How to boost cybersecurity in the age of increased geopolitical tensions
GEOPOLITICAL tensions prevail and businesses need to navigate the terrain carefully.
Aside from economic considerations, geopolitical tensions also give rise to cybersecurity risks. It’s why the US Cybersecurity and Infrastructure Security Agency (CISA) recently issued a note to businesses advising they revisit their cybersecurity plans in light of the tensions with Iran.
“Review your organization from an outside perspective and ask the tough questions—are you attractive to Iran and its proxies because of your business model, who your customers and competitors are, or what you stand for?” said the document.
“CISA strongly urges you to assess and strengthen your basic cyber and physical defenses to protect against this potential threat.”
For businesses, irrespective of where they are, geopolitical tensions can increase risks faced in cyberspace. To prepare for this, here are some steps that CISA recommends:
# 1 | Adopt a state of heightened awareness
The first step to ensuring that the organization is able to defend itself in cyberspace is to review its security policies and emergency preparedness plans.
Also, organizations need to ensure that have access to all the relevant information such as new forms of attacks and threat vectors, to keep themselves more aware.
# 2 | Increase organizational vigilance
CISA recommends that companies ensure their security personnel are monitoring key internal security capabilities and that they know how to identify anomalous behavior.
“Assess your access control protocols. Flag any known Iranian indicators of compromise and tactics, techniques, and procedures for immediate response,” advised the government agency.
# 3 | Confirm reporting processes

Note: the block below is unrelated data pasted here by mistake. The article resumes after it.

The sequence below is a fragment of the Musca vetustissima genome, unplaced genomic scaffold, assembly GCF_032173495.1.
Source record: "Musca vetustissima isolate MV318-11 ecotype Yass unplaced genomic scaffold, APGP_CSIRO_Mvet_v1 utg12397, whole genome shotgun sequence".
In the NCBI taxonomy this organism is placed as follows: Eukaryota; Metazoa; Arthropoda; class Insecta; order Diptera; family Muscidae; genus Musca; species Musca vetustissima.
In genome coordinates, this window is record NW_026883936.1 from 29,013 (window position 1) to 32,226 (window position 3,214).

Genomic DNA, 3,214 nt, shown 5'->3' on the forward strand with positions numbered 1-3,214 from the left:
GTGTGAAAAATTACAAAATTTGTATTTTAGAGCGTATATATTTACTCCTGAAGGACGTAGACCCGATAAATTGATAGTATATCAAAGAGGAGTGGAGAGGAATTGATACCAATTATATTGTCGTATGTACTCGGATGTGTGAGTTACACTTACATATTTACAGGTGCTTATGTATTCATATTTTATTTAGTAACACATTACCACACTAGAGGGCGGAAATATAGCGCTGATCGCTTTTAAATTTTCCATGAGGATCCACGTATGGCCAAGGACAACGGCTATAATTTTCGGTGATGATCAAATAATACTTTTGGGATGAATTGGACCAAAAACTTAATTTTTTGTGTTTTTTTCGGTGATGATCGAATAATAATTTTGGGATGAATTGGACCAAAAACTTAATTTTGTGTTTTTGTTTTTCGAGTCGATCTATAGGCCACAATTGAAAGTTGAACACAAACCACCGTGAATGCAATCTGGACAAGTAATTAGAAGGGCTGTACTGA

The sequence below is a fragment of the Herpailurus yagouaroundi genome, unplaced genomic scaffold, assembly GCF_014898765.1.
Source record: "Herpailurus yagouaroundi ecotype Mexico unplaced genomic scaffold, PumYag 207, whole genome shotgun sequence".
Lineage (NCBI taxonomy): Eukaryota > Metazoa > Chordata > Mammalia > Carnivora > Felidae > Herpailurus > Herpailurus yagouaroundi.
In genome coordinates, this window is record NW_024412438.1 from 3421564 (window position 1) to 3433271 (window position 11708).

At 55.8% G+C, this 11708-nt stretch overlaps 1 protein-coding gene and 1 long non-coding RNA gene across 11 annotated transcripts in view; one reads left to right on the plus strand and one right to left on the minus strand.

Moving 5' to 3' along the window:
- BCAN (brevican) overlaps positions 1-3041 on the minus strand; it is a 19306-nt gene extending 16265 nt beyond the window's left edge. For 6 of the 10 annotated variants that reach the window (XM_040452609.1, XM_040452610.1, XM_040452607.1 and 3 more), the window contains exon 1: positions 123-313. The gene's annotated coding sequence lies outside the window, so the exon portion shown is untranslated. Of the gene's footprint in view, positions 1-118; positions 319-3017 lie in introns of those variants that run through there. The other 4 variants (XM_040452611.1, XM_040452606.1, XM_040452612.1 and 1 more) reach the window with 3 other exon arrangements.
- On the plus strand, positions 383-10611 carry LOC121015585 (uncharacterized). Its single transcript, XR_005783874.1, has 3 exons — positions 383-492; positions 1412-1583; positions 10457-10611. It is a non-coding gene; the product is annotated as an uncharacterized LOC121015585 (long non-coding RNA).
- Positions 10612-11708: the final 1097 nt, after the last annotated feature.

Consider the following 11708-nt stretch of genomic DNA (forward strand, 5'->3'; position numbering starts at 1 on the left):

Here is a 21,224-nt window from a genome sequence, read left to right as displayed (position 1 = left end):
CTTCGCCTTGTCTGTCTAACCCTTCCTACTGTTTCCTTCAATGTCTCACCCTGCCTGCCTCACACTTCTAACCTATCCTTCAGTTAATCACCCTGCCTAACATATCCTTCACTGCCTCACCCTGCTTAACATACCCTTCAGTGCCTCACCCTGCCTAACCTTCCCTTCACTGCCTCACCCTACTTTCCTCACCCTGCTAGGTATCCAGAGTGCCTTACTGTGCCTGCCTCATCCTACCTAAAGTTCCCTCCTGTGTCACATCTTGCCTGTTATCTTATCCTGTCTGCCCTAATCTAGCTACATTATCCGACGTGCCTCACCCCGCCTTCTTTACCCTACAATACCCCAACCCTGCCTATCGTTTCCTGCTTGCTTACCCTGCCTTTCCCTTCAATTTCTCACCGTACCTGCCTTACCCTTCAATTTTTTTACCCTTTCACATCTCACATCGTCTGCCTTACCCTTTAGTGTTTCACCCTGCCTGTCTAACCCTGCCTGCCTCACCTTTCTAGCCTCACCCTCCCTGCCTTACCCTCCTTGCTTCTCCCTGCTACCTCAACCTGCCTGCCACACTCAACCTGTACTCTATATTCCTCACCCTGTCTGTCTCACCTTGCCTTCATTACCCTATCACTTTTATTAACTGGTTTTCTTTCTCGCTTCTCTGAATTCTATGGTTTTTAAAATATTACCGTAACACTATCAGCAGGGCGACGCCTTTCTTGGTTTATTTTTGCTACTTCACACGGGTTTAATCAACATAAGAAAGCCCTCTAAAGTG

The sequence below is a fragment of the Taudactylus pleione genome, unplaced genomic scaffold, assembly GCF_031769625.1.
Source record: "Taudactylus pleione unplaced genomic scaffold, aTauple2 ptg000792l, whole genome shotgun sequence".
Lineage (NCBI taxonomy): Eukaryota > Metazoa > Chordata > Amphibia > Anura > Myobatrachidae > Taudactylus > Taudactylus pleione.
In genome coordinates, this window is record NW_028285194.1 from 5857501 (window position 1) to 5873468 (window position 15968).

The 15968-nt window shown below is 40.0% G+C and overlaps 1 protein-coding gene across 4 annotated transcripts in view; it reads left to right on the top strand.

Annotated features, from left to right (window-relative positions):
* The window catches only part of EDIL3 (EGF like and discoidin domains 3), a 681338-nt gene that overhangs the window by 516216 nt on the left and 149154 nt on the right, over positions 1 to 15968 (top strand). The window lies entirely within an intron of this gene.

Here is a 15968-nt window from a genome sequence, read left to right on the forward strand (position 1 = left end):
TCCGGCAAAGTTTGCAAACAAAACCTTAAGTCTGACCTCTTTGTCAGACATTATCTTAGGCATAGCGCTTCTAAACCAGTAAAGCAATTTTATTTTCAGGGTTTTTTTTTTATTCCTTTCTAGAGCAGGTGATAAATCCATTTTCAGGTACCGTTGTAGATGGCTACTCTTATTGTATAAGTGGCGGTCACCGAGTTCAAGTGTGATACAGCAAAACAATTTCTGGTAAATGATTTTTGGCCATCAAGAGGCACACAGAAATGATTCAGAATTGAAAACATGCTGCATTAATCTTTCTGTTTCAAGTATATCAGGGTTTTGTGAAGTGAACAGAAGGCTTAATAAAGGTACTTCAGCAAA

Organizations that want to defend themselves effectively need to ensure that they know how to report an incident when it occurs — to all relevant stakeholders.
Doing so will not only help them but also other organizations in the industry, country, and region that want to guard against the same or similar threats.
# 4 | Exercise your incident response plan
“Ensure your personnel are familiar with the key steps they need to take during an incident,” said CISA.
Questions that the government body recommends asking are: Do staff have the accesses they need? Do they know the processes? Are various data sources being logged as expected?
“Make sure personnel are positioned to act in a measured, calm, and unified manner.”
# 5 | Revisit your offline backups
Finally, the reality is that despite best efforts, organizations sometimes helplessly succumb to attacks in cyberspace.
However, to mitigate the risks once they’ve fallen victim, organizations need to ensure they have the right backups are are able to restore company data — and, by extension, their operations.
While the advice has been issued by US government agency CISA, similar advice has been issued by Australia, China, as well as other countries in the APAC.
Businesses that want to ensure they’re well protected in the digital age need to engage with their national cybersecurity advisory body to understand the risks and plan to mitigate them while they’re ahead.
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